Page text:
- Ifá Divination: Knowledge, Power, and Performance ed. by Jacob K. Olupona and Rowland O. Abiodun
Nimi Wariboko, Jacob K. Olupona, Rowland O. Abiodun, Ifá, Ifá Divination, African Religion, Yoruba, Babalawo, Caribbean Studies, African Studies, Performance Studies, Cultural Studies, Sacred Texts
This is a rich book with diverse perspectives converging on Ifá divination as a complex knowledge system. It informs readers new to Ifá studies, challenges experts to question their presuppositions, and does all this with multidisciplinary acuity. It presents Ifá as a knowledge system that is in an interminable search for the proper mode of human existence in any era, always adapting to new places and periods while remaining deeply rooted in history (1–2). In this interplay of the new and the old, why has the system not been substantially altered over the centuries? Many of the contributors in this edited volume argue that the supplementary additions to the poetry and its hermeneutics are "accidental" surplus added to the essentials so that the system only glows at its edges without abandoning its core (32–41).
Given all this, the best form of review of this book should be a conceptual one, laying out the deep philosophical structure that unifies its twenty-four [End Page 307] chapters. There are five key features of the Ifá divination system that I was able to distill from these chapters. First, Ifá is knowledge at play (51–61, 117–20). Ifá divination is sacred knowledge in a playful mode, the signature of human creativity totally given to its freely evolving potentialities, resisting any finite form of knowledge claiming to be infinite. Anchored in history, the knowledge emanating from any divination session is improvisational, experimental, or revisable. Like the sound of jazz, it is never fully scored, each performance being a free play of recursivity, embellishment, and enactment. It always actualizes its potentials in the very process of storing or recreating them. Like jazz, Ifá captures something basic about existence. Existence is potentiality. Existence does not exhaust potentials; Ifá does not exhaust itself.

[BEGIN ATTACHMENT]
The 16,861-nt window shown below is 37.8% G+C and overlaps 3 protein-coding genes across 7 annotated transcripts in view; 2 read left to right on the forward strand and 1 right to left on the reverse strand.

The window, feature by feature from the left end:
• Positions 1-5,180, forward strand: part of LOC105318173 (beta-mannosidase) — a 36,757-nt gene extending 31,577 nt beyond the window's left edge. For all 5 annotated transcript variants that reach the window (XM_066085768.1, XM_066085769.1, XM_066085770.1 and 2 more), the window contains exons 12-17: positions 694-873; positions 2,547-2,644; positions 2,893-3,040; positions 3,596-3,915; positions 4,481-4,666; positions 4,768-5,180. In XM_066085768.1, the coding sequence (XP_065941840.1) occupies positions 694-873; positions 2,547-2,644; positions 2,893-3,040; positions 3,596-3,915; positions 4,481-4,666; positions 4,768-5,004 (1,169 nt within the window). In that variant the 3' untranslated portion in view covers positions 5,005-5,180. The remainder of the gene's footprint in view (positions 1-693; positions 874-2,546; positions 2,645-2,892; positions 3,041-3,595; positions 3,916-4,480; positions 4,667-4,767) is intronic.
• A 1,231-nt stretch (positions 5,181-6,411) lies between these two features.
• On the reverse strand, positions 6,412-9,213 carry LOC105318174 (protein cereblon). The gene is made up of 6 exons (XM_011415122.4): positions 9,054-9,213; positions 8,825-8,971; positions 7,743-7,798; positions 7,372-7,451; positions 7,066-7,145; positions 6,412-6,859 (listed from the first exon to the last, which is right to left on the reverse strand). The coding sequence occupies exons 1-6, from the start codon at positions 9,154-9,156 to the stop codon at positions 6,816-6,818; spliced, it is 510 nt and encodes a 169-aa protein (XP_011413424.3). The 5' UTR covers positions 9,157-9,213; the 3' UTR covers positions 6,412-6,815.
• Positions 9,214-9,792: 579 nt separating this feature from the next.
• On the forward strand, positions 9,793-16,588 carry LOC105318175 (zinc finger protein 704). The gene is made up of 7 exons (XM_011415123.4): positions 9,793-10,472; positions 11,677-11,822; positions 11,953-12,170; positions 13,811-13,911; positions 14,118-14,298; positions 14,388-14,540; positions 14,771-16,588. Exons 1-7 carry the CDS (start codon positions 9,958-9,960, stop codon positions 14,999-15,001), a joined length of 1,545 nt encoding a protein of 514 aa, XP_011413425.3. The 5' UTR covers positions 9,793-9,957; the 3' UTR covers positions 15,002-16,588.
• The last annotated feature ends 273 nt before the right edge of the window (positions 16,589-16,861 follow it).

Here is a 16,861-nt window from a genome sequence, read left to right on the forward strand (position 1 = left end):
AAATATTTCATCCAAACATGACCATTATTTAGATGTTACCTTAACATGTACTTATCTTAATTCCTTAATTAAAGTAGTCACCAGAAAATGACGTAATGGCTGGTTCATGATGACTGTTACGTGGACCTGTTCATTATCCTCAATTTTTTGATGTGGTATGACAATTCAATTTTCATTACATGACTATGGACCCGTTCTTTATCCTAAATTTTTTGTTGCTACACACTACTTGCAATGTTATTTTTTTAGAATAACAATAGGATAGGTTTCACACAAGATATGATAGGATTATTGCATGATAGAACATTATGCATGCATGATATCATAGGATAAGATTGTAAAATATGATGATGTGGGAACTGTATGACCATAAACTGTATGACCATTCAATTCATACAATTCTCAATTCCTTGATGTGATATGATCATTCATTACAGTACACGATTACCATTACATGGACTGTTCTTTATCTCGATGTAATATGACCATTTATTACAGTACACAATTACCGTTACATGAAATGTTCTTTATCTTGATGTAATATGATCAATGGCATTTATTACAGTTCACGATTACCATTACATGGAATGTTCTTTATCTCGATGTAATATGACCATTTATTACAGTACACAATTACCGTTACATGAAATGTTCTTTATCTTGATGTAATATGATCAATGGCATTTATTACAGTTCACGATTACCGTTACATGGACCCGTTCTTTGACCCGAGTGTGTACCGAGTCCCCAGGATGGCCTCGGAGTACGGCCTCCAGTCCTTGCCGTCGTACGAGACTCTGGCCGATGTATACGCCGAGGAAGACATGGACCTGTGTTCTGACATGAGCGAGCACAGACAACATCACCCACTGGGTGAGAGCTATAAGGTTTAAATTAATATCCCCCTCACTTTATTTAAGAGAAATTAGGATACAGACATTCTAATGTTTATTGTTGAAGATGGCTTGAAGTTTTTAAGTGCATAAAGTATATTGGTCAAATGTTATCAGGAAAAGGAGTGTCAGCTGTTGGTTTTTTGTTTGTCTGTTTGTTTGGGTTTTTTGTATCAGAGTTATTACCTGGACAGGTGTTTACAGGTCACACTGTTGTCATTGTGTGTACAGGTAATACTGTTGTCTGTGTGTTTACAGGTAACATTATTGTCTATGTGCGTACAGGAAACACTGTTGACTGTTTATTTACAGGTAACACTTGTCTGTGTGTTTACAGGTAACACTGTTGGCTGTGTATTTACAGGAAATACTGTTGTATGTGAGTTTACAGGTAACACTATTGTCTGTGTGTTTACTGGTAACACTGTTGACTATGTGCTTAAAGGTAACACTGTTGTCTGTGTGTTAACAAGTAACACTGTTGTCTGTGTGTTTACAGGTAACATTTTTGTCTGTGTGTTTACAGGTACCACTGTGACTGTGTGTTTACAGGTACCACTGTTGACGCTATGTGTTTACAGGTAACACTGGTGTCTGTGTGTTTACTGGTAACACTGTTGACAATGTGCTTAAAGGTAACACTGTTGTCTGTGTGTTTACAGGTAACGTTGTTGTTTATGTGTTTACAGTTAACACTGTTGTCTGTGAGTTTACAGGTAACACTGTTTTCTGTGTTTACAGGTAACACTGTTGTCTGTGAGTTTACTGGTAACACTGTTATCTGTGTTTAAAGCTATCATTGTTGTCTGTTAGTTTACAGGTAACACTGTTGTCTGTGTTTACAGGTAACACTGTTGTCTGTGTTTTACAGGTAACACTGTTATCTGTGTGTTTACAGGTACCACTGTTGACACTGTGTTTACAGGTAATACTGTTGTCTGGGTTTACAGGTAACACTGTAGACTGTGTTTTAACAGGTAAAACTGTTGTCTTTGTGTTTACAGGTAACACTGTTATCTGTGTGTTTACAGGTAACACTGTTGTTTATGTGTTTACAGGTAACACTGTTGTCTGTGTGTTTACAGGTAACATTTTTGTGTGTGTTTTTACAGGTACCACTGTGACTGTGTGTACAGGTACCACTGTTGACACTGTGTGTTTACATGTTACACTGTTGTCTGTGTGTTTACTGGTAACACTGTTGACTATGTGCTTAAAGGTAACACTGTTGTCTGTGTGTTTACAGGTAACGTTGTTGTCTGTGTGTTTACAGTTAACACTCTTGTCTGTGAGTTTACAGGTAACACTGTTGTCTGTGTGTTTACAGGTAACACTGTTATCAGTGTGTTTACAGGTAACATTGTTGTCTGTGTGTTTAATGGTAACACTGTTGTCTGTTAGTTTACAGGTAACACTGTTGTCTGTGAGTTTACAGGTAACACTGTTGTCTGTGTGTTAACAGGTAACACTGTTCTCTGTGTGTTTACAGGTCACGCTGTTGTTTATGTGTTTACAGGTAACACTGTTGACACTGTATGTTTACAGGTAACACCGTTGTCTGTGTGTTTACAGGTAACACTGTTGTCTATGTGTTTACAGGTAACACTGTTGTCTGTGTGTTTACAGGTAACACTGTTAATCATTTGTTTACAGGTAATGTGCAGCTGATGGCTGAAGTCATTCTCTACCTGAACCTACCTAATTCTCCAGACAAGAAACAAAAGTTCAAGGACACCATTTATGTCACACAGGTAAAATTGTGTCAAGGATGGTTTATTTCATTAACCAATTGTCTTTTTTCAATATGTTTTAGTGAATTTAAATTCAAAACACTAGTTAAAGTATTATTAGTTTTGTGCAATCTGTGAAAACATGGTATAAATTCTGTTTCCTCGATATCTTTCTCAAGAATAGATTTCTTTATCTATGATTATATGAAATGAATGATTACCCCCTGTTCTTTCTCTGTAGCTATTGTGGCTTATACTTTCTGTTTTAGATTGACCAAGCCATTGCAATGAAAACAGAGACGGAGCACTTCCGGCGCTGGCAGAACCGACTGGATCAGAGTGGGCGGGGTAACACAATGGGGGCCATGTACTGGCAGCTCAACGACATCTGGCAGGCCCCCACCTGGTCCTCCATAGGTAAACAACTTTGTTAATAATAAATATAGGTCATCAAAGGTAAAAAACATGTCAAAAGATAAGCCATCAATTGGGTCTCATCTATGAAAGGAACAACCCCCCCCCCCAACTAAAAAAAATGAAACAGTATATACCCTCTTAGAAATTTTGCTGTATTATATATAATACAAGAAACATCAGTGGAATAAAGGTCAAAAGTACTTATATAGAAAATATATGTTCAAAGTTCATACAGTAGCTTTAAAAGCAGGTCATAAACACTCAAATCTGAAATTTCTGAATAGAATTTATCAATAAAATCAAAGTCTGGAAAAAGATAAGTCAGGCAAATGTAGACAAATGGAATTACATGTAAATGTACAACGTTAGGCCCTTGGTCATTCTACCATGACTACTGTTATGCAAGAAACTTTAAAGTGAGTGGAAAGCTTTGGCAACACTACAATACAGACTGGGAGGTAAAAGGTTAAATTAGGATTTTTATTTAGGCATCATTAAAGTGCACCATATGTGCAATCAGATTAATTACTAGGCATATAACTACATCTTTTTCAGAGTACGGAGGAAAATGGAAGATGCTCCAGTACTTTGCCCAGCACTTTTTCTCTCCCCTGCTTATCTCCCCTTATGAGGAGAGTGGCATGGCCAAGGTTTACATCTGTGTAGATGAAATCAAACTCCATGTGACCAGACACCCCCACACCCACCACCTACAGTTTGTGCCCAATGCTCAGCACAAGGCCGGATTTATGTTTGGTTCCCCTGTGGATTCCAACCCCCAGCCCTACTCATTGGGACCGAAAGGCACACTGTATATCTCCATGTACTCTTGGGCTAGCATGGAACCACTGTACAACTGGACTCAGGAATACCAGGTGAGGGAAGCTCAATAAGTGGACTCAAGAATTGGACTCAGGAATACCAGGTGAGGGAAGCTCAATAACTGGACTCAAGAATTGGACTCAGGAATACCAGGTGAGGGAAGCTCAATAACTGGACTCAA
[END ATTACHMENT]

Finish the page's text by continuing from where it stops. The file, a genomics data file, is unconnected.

Second, the Ifá divination process demonstrates that the sacred is an infinite set of possibilities (106). There are 256 odu (poems with approximately 430,080 verses) in the Ifá sacred text, which can take sixteen different paths. The diviner, in order to interpret a client's case, will cast the divination chain (opele) with eight half-seeds, and each half-pod, when it touches the divination board (opon) is read in two ways (concave and convex, bright and dark forces). Ifá divination points its believers to the infinite possibilities in the sacred, and the babalawo or iyanIfá (a priest or priestess of Ifá) enables their clients to have a transforming encounter with new possibilities from the sacred infinite set of possibilities that attend to their contextual realities and situations.
Third, a priest's level of competence in this complicated system depends on his mastery of the whole system (124–25). A babalawo's mastery of Ifá enables him to deal with two common illusions in spiritual consultation. Some of the readers of this journal might recall the famed competitions between two painters in ancient Greece, Zeuxis and Parrhasios. Zeuxis painted such a realistic picture of grapes that birds came to eat them. The birds mistook the image for the real thing. When it came to Parrhasios to show off his skills he led Zeuxis to a veil on a door in his house and stopped. At this point Zeuxis said something like, "lift off the veil so I can enter into the room and see your painting." There was no inner room; he had only painted a curtain on the wall of his room and the other painter was deceived.
Depending on their levels of mastery, some priests of Ifá could mistake the image for the real thing. Their diagnoses might appear to be on the mark, but they do not truly represent their clients' real predicaments. But the master priests are so adept at reading reality and bringing their clients' cases to such a level...